Does there exist any electric field inside a charged conductor?

  • #1
We know that there exists no electric field inside a conductor. But while calculating drift velocity of electrons inside an electric conductor, why do we consider the electrons are present inside the charged conductor?
 

Answers and Replies

  • #2
Dale
Mentor
Insights Author
2020 Award
31,951
8,857
We know that there exists no electric field inside a conductor.
There certainly can exist an electric field inside a conductor. The electric field is proportional to the current density for ordinary conductors. This is known as Ohm's law
 
  • Like
Likes FactChecker
  • #3
Is it electric field or electric current?
 
  • #4
nasu
Gold Member
3,786
439
Is it electric field or electric current?
Both. The electric field drives the electric current.
 
  • #5
4
1
What you're referring to is probably what you get told in electrostatics at first, but the lack of an electric field is actually the condition for the static state, it can exist and as mentioned here causes a current to flow, this is now electrodynamics
 
  • Like
Likes Anindya Mondal
  • #6
1,370
381
On the atomic scale there are always significant electric fields but these average out.
 
  • #7
What you're referring to is probably what you get told in electrostatics at first, but the lack of an electric field is actually the condition for the static state, it can exist and as mentioned here causes a current to flow, this is now electrodynamics
Yeah, I refer to electrostatics
 
  • #8
vanhees71
Science Advisor
Insights Author
Gold Member
18,822
9,688
In electrostatics by definition you assume that all fields are time independent and that all current densities are vanishing, ##\vec{j}=0##. Now you have (in non-relativistic approximation) ##\vec{j}=\sigma \vec{E}##, where ##\sigma## is the electric conductivity of your medium. For a conductor ##\sigma \neq 0##, which implies that ##\vec{E}=0##, because in the electrostatic case you have by definition ##\vec{j}=0##.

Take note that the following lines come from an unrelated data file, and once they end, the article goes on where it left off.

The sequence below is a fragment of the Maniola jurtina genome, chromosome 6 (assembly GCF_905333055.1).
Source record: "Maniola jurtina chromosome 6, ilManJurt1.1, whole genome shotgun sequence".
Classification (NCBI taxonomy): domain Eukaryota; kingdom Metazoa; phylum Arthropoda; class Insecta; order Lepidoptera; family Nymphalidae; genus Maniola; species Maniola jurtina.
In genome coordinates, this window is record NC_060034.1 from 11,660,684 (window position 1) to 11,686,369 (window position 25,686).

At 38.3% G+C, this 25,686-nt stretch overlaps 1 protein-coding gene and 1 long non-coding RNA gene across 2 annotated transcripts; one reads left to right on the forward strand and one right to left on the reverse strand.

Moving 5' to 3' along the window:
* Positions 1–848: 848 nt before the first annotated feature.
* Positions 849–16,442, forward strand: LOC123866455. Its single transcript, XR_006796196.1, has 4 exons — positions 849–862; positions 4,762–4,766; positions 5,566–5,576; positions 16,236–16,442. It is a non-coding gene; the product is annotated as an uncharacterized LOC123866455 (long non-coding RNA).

• #9
In electrostatics by definition you assume that all fields are time independent and that all current densities are vanishing, ##\vec{j}=0##. Now you have (in non-relativistic approximation) ##\vec{j}=\sigma \vec{E}##, where ##\sigma## is the electric conductivity of your medium. For a conductor ##\sigma \neq 0##, which implies that ##\vec{E}=0##, because in the electrostatic case you have by definition ##\vec{j}=0##.
I can't understand, please be elaborate.
 
  • #10
vanhees71
Science Advisor
Insights Author
Gold Member
18,822
9,688
What don't you understand? It's very simple. In electrostatics by definition the current density vanishes. In a conductor, according to Ohm's Law, the current density is proportional to the electric field and thus the electric field must vanish within the conductor. I don't know, how I can this elaborate more.
 

Related Threads on Does there exist any electric field inside a charged conductor?

Replies
14
Views
9K
  • Last Post
Replies
7
Views
1K
  • Last Post
Replies
2
Views
1K
  • Last Post
Replies
1
Views
1K
  • Last Post
Replies
6
Views
6K
  • Last Post
Replies
14
Views
1K
  • Last Post
Replies
8
Views
3K
  • Last Post
Replies
13
Views
2K
  • Last Post
2
Replies
37
Views
10K
  • Last Post
Replies
3
Views
2K
Top